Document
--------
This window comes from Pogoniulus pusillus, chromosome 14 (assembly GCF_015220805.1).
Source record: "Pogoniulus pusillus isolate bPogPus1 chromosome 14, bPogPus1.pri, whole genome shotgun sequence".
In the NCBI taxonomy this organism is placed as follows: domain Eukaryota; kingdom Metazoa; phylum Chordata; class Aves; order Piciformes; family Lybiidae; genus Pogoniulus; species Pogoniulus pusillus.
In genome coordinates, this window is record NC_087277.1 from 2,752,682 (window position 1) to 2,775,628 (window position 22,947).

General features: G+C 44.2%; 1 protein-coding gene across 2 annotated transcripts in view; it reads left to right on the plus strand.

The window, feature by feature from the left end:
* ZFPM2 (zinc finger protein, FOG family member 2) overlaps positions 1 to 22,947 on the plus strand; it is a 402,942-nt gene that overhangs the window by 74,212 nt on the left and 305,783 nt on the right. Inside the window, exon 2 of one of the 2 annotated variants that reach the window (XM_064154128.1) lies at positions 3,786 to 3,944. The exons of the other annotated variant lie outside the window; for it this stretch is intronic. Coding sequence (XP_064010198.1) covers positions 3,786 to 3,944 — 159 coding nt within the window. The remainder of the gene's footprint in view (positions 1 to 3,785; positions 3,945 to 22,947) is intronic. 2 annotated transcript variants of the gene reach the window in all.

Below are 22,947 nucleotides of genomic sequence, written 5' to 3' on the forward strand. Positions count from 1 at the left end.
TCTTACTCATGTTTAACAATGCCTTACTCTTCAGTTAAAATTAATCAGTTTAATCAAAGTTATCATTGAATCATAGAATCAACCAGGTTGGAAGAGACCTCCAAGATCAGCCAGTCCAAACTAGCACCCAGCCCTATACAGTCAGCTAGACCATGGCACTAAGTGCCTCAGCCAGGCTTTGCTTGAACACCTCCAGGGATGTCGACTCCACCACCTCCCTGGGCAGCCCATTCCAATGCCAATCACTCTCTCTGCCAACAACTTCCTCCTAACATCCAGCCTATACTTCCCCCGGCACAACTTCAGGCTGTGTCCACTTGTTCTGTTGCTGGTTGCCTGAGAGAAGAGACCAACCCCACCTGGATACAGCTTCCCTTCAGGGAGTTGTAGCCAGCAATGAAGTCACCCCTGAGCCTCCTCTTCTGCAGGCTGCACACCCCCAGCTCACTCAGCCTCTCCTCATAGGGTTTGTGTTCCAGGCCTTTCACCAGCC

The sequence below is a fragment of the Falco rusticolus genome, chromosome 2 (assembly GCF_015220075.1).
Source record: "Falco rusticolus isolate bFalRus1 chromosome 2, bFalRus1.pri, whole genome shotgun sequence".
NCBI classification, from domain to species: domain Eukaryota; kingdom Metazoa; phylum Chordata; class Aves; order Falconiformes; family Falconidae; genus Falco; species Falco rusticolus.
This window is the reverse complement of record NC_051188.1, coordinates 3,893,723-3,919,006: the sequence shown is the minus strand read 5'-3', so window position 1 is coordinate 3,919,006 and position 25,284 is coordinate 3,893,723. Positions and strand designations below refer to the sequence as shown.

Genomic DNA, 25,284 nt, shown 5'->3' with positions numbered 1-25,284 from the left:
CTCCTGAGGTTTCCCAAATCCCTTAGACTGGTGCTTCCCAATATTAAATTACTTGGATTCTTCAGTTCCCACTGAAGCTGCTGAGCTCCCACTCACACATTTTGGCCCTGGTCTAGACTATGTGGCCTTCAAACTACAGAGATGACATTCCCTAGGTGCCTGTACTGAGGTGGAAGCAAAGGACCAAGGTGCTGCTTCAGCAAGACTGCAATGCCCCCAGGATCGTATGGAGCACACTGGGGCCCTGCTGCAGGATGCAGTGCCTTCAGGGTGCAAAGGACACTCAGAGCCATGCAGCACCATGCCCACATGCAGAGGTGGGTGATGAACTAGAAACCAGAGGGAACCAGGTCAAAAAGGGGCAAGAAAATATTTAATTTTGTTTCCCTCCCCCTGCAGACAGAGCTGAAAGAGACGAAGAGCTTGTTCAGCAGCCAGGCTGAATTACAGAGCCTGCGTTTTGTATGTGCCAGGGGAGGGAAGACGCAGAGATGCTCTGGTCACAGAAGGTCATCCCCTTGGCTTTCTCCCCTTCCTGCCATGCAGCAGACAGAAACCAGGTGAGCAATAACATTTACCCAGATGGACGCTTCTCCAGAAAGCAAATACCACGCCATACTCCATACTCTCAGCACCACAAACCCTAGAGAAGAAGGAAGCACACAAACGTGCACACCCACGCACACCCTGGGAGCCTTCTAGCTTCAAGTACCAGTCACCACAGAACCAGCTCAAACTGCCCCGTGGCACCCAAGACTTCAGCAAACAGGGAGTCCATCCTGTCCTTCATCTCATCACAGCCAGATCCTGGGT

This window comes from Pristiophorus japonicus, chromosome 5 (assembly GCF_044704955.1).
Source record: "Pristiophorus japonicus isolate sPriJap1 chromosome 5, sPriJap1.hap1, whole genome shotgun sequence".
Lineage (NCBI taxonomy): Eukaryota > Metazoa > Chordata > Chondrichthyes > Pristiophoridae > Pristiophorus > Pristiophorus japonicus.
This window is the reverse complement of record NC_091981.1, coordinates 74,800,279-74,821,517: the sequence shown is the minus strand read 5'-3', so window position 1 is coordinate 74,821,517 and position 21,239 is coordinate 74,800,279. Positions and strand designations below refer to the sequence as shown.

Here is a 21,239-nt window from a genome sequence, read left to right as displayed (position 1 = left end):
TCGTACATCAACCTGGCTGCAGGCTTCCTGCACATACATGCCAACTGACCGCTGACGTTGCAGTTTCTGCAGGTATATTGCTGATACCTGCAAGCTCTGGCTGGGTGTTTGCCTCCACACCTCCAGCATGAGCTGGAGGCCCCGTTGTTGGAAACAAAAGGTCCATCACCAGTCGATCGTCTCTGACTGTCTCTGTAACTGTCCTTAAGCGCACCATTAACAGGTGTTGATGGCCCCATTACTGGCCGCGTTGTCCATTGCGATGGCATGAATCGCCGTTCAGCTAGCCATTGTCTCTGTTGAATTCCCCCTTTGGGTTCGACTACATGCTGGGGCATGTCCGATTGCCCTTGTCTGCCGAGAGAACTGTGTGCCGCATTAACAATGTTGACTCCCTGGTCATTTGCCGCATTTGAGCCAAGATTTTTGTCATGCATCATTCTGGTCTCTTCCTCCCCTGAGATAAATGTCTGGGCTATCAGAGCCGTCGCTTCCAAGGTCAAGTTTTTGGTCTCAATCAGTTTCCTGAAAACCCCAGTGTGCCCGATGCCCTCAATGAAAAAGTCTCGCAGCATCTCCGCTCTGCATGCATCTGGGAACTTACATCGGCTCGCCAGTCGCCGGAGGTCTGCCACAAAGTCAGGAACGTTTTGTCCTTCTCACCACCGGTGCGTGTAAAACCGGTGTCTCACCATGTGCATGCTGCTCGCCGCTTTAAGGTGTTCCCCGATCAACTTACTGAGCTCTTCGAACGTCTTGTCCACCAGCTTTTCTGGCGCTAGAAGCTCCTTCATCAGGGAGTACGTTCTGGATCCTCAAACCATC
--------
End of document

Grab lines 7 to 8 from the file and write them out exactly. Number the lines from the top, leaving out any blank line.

* ZFPM2 (zinc finger protein, FOG family member 2) overlaps positions 1 to 22,947 on the plus strand; it is a 402,942-nt gene that overhangs the window by 74,212 nt on the left and 305,783 nt on the right. Inside the window, exon 2 of one of the 2 annotated variants that reach the window (XM_064154128.1) lies at positions 3,786 to 3,944. The exons of the other annotated variant lie outside the window; for it this stretch is intronic. Coding sequence (XP_064010198.1) covers positions 3,786 to 3,944 — 159 coding nt within the window. The remainder of the gene's footprint in view (positions 1 to 3,785; positions 3,945 to 22,947) is intronic. 2 annotated transcript variants of the gene reach the window in all.

Below are 22,947 nucleotides of genomic sequence, written 5' to 3' on the forward strand. Positions count from 1 at the left end.